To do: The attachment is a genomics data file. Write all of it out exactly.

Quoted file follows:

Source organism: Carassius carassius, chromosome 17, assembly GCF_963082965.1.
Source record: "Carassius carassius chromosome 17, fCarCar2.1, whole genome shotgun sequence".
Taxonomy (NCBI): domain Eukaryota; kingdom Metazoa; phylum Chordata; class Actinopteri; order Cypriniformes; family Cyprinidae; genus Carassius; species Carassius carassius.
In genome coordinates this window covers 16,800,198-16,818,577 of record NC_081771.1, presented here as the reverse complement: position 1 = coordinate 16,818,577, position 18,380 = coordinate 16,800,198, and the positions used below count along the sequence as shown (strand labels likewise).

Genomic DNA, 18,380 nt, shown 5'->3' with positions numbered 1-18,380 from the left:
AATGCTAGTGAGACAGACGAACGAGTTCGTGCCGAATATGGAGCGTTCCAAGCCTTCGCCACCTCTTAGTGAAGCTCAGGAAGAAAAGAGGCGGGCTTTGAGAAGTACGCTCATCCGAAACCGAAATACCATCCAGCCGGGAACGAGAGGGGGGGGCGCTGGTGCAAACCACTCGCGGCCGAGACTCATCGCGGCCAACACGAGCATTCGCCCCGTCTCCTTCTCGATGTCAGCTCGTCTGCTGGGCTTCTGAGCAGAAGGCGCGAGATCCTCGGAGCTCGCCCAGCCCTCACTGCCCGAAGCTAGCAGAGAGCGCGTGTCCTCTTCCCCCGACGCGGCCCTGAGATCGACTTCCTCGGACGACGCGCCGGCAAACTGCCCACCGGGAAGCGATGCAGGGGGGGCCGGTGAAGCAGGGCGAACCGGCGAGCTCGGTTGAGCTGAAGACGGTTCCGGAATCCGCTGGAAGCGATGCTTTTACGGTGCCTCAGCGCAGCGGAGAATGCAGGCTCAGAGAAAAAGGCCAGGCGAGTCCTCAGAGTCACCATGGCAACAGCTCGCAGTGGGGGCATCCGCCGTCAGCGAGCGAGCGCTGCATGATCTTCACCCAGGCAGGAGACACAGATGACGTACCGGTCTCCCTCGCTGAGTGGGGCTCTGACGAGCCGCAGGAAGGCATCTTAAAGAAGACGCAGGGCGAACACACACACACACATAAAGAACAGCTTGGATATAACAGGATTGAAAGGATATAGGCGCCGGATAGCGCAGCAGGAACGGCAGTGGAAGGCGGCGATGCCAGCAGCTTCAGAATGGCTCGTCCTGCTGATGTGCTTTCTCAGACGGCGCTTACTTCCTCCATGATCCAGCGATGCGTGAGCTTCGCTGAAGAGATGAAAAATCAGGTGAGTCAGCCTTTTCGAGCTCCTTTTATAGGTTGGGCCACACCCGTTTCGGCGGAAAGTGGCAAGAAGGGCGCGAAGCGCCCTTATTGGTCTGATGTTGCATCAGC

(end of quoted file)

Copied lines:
Source organism: Carassius carassius, chromosome 17, assembly GCF_963082965.1.
Source record: "Carassius carassius chromosome 17, fCarCar2.1, whole genome shotgun sequence".
Taxonomy (NCBI): domain Eukaryota; kingdom Metazoa; phylum Chordata; class Actinopteri; order Cypriniformes; family Cyprinidae; genus Carassius; species Carassius carassius.
In genome coordinates this window covers 16,800,198-16,818,577 of record NC_081771.1, presented here as the reverse complement: position 1 = coordinate 16,818,577, position 18,380 = coordinate 16,800,198, and the positions used below count along the sequence as shown (strand labels likewise).

Genomic DNA, 18,380 nt, shown 5'->3' with positions numbered 1-18,380 from the left:
AATGCTAGTGAGACAGACGAACGAGTTCGTGCCGAATATGGAGCGTTCCAAGCCTTCGCCACCTCTTAGTGAAGCTCAGGAAGAAAAGAGGCGGGCTTTGAGAAGTACGCTCATCCGAAACCGAAATACCATCCAGCCGGGAACGAGAGGGGGGGGCGCTGGTGCAAACCACTCGCGGCCGAGACTCATCGCGGCCAACACGAGCATTCGCCCCGTCTCCTTCTCGATGTCAGCTCGTCTGCTGGGCTTCTGAGCAGAAGGCGCGAGATCCTCGGAGCTCGCCCAGCCCTCACTGCCCGAAGCTAGCAGAGAGCGCGTGTCCTCTTCCCCCGACGCGGCCCTGAGATCGACTTCCTCGGACGACGCGCCGGCAAACTGCCCACCGGGAAGCGATGCAGGGGGGGCCGGTGAAGCAGGGCGAACCGGCGAGCTCGGTTGAGCTGAAGACGGTTCCGGAATCCGCTGGAAGCGATGCTTTTACGGTGCCTCAGCGCAGCGGAGAATGCAGGCTCAGAGAAAAAGGCCAGGCGAGTCCTCAGAGTCACCATGGCAACAGCTCGCAGTGGGGGCATCCGCCGTCAGCGAGCGAGCGCTGCATGATCTTCACCCAGGCAGGAGACACAGATGACGTACCGGTCTCCCTCGCTGAGTGGGGCTCTGACGAGCCGCAGGAAGGCATCTTAAAGAAGACGCAGGGCGAACACACACACACACATAAAGAACAGCTTGGATATAACAGGATTGAAAGGATATAGGCGCCGGATAGCGCAGCAGGAACGGCAGTGGAAGGCGGCGATGCCAGCAGCTTCAGAATGGCTCGTCCTGCTGATGTGCTTTCTCAGACGGCGCTTACTTCCTCCATGATCCAGCGATGCGTGAGCTTCGCTGAAGAGATGAAAAATCAGGTGAGTCAGCCTTTTCGAGCTCCTTTTATAGGTTGGGCCACACCCGTTTCGGCGGAAAGTGGCAAGAAGGGCGCGAAGCGCCCTTATTGGTCTGATGTTGCATCAGC